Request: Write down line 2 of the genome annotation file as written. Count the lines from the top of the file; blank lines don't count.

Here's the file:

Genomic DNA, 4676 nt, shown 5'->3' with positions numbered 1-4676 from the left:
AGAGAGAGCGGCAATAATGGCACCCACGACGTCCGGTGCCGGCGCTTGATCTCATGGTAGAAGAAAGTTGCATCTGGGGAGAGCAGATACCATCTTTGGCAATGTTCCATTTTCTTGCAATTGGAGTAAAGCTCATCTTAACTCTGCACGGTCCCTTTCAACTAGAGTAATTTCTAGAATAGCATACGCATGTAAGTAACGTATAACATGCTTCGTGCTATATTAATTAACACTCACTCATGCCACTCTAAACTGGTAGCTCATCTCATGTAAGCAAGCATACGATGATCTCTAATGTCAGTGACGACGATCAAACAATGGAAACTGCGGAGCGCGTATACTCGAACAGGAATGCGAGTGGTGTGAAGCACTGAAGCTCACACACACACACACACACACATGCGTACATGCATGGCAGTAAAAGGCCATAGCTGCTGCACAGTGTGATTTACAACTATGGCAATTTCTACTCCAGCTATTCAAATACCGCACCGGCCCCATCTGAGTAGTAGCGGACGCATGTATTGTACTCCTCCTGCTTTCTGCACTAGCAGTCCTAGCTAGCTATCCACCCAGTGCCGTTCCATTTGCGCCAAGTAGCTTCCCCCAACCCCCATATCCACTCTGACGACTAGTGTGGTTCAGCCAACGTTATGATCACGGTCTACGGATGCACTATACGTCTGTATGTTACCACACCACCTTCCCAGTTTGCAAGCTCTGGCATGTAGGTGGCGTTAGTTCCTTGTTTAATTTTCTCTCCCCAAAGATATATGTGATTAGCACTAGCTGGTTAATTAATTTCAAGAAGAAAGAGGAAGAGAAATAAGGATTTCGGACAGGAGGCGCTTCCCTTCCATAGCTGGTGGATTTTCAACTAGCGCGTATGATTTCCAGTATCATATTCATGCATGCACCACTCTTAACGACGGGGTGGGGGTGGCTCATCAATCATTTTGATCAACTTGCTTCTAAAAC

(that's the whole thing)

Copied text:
AGAGAGAGCGGCAATAATGGCACCCACGACGTCCGGTGCCGGCGCTTGATCTCATGGTAGAAGAAAGTTGCATCTGGGGAGAGCAGATACCATCTTTGGCAATGTTCCATTTTCTTGCAATTGGAGTAAAGCTCATCTTAACTCTGCACGGTCCCTTTCAACTAGAGTAATTTCTAGAATAGCATACGCATGTAAGTAACGTATAACATGCTTCGTGCTATATTAATTAACACTCACTCATGCCACTCTAAACTGGTAGCTCATCTCATGTAAGCAAGCATACGATGATCTCTAATGTCAGTGACGACGATCAAACAATGGAAACTGCGGAGCGCGTATACTCGAACAGGAATGCGAGTGGTGTGAAGCACTGAAGCTCACACACACACACACACACACATGCGTACATGCATGGCAGTAAAAGGCCATAGCTGCTGCACAGTGTGATTTACAACTATGGCAATTTCTACTCCAGCTATTCAAATACCGCACCGGCCCCATCTGAGTAGTAGCGGACGCATGTATTGTACTCCTCCTGCTTTCTGCACTAGCAGTCCTAGCTAGCTATCCACCCAGTGCCGTTCCATTTGCGCCAAGTAGCTTCCCCCAACCCCCATATCCACTCTGACGACTAGTGTGGTTCAGCCAACGTTATGATCACGGTCTACGGATGCACTATACGTCTGTATGTTACCACACCACCTTCCCAGTTTGCAAGCTCTGGCATGTAGGTGGCGTTAGTTCCTTGTTTAATTTTCTCTCCCCAAAGATATATGTGATTAGCACTAGCTGGTTAATTAATTTCAAGAAGAAAGAGGAAGAGAAATAAGGATTTCGGACAGGAGGCGCTTCCCTTCCATAGCTGGTGGATTTTCAACTAGCGCGTATGATTTCCAGTATCATATTCATGCATGCACCACTCTTAACGACGGGGTGGGGGTGGCTCATCAATCATTTTGATCAACTTGCTTCTAAAAC